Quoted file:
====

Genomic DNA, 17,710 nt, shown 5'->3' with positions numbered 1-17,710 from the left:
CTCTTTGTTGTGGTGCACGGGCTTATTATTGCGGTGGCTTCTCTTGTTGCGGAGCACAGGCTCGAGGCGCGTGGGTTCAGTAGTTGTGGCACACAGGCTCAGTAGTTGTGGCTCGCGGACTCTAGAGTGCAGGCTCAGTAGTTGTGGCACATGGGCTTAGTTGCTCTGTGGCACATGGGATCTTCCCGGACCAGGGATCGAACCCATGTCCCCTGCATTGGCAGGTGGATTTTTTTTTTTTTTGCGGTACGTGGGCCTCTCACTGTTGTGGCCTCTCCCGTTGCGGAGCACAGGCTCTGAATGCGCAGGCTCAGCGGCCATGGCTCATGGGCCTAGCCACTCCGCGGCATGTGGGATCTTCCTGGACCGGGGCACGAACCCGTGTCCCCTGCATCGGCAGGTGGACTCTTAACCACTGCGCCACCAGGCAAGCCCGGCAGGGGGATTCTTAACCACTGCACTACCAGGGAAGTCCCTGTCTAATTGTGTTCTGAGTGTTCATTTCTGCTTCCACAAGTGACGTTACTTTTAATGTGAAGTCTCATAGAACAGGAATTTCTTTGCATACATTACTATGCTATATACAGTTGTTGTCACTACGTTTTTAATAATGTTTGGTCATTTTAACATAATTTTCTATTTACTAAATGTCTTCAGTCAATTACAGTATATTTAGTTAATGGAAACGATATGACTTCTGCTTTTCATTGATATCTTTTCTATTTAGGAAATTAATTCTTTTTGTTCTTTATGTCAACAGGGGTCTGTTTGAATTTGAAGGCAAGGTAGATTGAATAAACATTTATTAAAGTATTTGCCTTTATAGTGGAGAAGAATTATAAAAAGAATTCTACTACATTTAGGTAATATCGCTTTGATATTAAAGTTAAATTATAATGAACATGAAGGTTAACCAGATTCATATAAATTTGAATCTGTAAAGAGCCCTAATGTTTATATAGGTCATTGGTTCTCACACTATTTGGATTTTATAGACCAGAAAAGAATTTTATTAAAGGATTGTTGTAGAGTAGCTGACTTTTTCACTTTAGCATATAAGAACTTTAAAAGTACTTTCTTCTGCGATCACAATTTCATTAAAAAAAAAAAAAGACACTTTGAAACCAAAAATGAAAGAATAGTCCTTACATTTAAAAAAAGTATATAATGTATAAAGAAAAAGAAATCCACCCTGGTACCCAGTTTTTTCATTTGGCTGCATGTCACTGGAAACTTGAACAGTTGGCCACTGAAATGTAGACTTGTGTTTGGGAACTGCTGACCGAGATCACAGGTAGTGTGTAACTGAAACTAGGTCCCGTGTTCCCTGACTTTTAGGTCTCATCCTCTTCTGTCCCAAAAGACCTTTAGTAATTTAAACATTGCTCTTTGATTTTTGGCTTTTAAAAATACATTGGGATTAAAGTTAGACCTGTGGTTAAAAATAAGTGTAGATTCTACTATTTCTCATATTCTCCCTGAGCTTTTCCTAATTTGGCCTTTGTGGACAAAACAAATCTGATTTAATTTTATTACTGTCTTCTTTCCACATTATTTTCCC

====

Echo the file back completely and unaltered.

Genomic DNA, 17,710 nt, shown 5'->3' with positions numbered 1-17,710 from the left:
CTCTTTGTTGTGGTGCACGGGCTTATTATTGCGGTGGCTTCTCTTGTTGCGGAGCACAGGCTCGAGGCGCGTGGGTTCAGTAGTTGTGGCACACAGGCTCAGTAGTTGTGGCTCGCGGACTCTAGAGTGCAGGCTCAGTAGTTGTGGCACATGGGCTTAGTTGCTCTGTGGCACATGGGATCTTCCCGGACCAGGGATCGAACCCATGTCCCCTGCATTGGCAGGTGGATTTTTTTTTTTTTTGCGGTACGTGGGCCTCTCACTGTTGTGGCCTCTCCCGTTGCGGAGCACAGGCTCTGAATGCGCAGGCTCAGCGGCCATGGCTCATGGGCCTAGCCACTCCGCGGCATGTGGGATCTTCCTGGACCGGGGCACGAACCCGTGTCCCCTGCATCGGCAGGTGGACTCTTAACCACTGCGCCACCAGGCAAGCCCGGCAGGGGGATTCTTAACCACTGCACTACCAGGGAAGTCCCTGTCTAATTGTGTTCTGAGTGTTCATTTCTGCTTCCACAAGTGACGTTACTTTTAATGTGAAGTCTCATAGAACAGGAATTTCTTTGCATACATTACTATGCTATATACAGTTGTTGTCACTACGTTTTTAATAATGTTTGGTCATTTTAACATAATTTTCTATTTACTAAATGTCTTCAGTCAATTACAGTATATTTAGTTAATGGAAACGATATGACTTCTGCTTTTCATTGATATCTTTTCTATTTAGGAAATTAATTCTTTTTGTTCTTTATGTCAACAGGGGTCTGTTTGAATTTGAAGGCAAGGTAGATTGAATAAACATTTATTAAAGTATTTGCCTTTATAGTGGAGAAGAATTATAAAAAGAATTCTACTACATTTAGGTAATATCGCTTTGATATTAAAGTTAAATTATAATGAACATGAAGGTTAACCAGATTCATATAAATTTGAATCTGTAAAGAGCCCTAATGTTTATATAGGTCATTGGTTCTCACACTATTTGGATTTTATAGACCAGAAAAGAATTTTATTAAAGGATTGTTGTAGAGTAGCTGACTTTTTCACTTTAGCATATAAGAACTTTAAAAGTACTTTCTTCTGCGATCACAATTTCATTAAAAAAAAAAAAAGACACTTTGAAACCAAAAATGAAAGAATAGTCCTTACATTTAAAAAAAGTATATAATGTATAAAGAAAAAGAAATCCACCCTGGTACCCAGTTTTTTCATTTGGCTGCATGTCACTGGAAACTTGAACAGTTGGCCACTGAAATGTAGACTTGTGTTTGGGAACTGCTGACCGAGATCACAGGTAGTGTGTAACTGAAACTAGGTCCCGTGTTCCCTGACTTTTAGGTCTCATCCTCTTCTGTCCCAAAAGACCTTTAGTAATTTAAACATTGCTCTTTGATTTTTGGCTTTTAAAAATACATTGGGATTAAAGTTAGACCTGTGGTTAAAAATAAGTGTAGATTCTACTATTTCTCATATTCTCCCTGAGCTTTTCCTAATTTGGCCTTTGTGGACAAAACAAATCTGATTTAATTTTATTACTGTCTTCTTTCCACATTATTTTCCC